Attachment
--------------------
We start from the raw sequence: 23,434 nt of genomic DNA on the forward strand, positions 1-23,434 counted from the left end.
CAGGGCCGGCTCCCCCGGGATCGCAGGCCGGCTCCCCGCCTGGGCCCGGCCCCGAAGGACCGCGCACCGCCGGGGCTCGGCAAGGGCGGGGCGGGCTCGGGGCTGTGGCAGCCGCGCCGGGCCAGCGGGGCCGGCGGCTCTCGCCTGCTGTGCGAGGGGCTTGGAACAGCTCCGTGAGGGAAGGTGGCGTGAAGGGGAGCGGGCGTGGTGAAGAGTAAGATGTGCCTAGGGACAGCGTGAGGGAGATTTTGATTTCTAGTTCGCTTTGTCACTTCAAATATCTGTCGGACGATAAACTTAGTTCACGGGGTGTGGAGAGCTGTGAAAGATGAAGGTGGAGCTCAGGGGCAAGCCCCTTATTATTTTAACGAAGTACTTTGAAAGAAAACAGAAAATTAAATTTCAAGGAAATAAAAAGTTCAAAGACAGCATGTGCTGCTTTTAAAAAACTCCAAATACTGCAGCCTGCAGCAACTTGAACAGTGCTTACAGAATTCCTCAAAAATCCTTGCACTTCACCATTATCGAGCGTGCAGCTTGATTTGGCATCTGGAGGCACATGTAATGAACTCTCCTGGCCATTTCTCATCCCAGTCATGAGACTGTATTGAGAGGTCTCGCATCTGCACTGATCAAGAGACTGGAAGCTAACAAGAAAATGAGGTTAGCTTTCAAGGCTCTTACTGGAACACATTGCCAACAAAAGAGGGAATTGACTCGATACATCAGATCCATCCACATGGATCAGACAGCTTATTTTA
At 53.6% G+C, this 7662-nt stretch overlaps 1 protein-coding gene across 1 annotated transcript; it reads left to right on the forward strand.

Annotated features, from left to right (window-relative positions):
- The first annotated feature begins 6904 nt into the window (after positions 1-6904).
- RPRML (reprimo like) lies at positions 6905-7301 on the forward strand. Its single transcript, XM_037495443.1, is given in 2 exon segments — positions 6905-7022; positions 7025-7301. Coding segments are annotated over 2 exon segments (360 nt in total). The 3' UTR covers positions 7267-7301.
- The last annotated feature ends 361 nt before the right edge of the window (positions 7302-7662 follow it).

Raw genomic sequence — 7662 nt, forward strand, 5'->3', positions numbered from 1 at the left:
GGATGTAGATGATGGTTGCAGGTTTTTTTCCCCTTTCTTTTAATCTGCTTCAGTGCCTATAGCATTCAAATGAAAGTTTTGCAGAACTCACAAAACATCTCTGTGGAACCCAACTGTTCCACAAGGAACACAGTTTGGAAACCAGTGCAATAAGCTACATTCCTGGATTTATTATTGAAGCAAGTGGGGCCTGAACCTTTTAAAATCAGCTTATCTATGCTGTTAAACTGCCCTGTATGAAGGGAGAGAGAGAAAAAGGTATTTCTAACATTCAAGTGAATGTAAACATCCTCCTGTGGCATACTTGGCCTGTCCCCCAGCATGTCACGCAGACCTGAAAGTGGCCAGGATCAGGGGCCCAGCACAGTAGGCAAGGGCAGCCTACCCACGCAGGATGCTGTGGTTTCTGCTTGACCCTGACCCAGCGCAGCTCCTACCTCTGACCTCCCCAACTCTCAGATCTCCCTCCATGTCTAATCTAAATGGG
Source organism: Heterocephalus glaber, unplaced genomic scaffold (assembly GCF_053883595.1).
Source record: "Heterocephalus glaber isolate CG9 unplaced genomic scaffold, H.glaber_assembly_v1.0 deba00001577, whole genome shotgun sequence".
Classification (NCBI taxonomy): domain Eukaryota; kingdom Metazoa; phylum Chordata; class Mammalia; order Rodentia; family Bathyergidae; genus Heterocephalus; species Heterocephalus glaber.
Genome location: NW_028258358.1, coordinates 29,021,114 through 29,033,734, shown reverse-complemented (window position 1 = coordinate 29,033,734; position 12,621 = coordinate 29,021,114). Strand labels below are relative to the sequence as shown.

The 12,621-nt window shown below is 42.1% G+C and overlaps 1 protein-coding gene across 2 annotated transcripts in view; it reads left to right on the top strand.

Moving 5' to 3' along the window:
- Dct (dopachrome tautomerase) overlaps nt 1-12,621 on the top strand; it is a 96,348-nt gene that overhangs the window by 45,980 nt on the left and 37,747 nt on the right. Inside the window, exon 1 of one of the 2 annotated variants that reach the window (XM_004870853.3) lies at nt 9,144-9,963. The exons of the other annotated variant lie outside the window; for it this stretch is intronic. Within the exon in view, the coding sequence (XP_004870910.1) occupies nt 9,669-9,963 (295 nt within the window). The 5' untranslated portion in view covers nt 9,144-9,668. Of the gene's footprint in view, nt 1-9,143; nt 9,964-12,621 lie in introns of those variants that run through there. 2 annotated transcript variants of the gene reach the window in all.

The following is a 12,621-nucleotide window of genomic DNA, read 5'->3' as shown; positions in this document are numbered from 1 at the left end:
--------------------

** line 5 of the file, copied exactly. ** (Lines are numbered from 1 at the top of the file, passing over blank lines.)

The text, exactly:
- The first annotated feature begins 6904 nt into the window (after positions 1-6904).